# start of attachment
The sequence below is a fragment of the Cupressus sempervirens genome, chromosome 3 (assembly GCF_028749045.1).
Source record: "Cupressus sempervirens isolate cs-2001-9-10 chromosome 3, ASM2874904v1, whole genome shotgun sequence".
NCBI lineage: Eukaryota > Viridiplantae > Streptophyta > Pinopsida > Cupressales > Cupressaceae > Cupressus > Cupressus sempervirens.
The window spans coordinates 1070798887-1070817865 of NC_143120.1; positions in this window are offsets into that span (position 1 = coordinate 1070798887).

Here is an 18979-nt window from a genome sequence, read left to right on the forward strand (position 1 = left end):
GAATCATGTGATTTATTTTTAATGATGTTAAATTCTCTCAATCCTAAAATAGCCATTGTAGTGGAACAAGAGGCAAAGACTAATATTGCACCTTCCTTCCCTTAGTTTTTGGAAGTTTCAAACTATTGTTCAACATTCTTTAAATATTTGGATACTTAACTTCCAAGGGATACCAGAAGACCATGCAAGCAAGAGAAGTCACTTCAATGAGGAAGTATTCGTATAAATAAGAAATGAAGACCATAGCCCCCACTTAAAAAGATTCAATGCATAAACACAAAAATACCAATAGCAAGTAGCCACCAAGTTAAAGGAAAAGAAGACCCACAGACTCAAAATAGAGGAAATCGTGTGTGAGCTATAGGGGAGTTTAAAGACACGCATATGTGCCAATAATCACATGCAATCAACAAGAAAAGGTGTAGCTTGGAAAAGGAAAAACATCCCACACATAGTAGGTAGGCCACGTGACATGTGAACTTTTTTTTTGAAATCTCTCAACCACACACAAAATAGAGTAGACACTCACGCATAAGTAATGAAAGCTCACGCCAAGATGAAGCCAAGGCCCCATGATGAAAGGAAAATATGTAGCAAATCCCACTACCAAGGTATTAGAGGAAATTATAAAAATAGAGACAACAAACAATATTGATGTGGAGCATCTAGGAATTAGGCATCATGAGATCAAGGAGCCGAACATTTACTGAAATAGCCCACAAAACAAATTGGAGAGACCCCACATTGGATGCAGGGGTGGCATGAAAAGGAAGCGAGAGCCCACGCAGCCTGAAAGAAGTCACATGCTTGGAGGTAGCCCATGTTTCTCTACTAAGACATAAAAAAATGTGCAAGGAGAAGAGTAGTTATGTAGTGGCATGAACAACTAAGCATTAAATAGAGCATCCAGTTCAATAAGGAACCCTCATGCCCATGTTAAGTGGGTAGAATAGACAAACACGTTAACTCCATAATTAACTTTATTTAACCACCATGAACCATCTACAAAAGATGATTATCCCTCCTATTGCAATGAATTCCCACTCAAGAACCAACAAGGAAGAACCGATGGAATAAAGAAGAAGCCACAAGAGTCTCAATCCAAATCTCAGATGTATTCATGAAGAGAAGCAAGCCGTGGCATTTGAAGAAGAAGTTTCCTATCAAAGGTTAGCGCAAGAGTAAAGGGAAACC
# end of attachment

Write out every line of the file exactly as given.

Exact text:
The sequence below is a fragment of the Cupressus sempervirens genome, chromosome 3 (assembly GCF_028749045.1).
Source record: "Cupressus sempervirens isolate cs-2001-9-10 chromosome 3, ASM2874904v1, whole genome shotgun sequence".
NCBI lineage: Eukaryota > Viridiplantae > Streptophyta > Pinopsida > Cupressales > Cupressaceae > Cupressus > Cupressus sempervirens.
The window spans coordinates 1070798887-1070817865 of NC_143120.1; positions in this window are offsets into that span (position 1 = coordinate 1070798887).

Here is an 18979-nt window from a genome sequence, read left to right on the forward strand (position 1 = left end):
GAATCATGTGATTTATTTTTAATGATGTTAAATTCTCTCAATCCTAAAATAGCCATTGTAGTGGAACAAGAGGCAAAGACTAATATTGCACCTTCCTTCCCTTAGTTTTTGGAAGTTTCAAACTATTGTTCAACATTCTTTAAATATTTGGATACTTAACTTCCAAGGGATACCAGAAGACCATGCAAGCAAGAGAAGTCACTTCAATGAGGAAGTATTCGTATAAATAAGAAATGAAGACCATAGCCCCCACTTAAAAAGATTCAATGCATAAACACAAAAATACCAATAGCAAGTAGCCACCAAGTTAAAGGAAAAGAAGACCCACAGACTCAAAATAGAGGAAATCGTGTGTGAGCTATAGGGGAGTTTAAAGACACGCATATGTGCCAATAATCACATGCAATCAACAAGAAAAGGTGTAGCTTGGAAAAGGAAAAACATCCCACACATAGTAGGTAGGCCACGTGACATGTGAACTTTTTTTTTGAAATCTCTCAACCACACACAAAATAGAGTAGACACTCACGCATAAGTAATGAAAGCTCACGCCAAGATGAAGCCAAGGCCCCATGATGAAAGGAAAATATGTAGCAAATCCCACTACCAAGGTATTAGAGGAAATTATAAAAATAGAGACAACAAACAATATTGATGTGGAGCATCTAGGAATTAGGCATCATGAGATCAAGGAGCCGAACATTTACTGAAATAGCCCACAAAACAAATTGGAGAGACCCCACATTGGATGCAGGGGTGGCATGAAAAGGAAGCGAGAGCCCACGCAGCCTGAAAGAAGTCACATGCTTGGAGGTAGCCCATGTTTCTCTACTAAGACATAAAAAAATGTGCAAGGAGAAGAGTAGTTATGTAGTGGCATGAACAACTAAGCATTAAATAGAGCATCCAGTTCAATAAGGAACCCTCATGCCCATGTTAAGTGGGTAGAATAGACAAACACGTTAACTCCATAATTAACTTTATTTAACCACCATGAACCATCTACAAAAGATGATTATCCCTCCTATTGCAATGAATTCCCACTCAAGAACCAACAAGGAAGAACCGATGGAATAAAGAAGAAGCCACAAGAGTCTCAATCCAAATCTCAGATGTATTCATGAAGAGAAGCAAGCCGTGGCATTTGAAGAAGAAGTTTCCTATCAAAGGTTAGCGCAAGAGTAAAGGGAAACC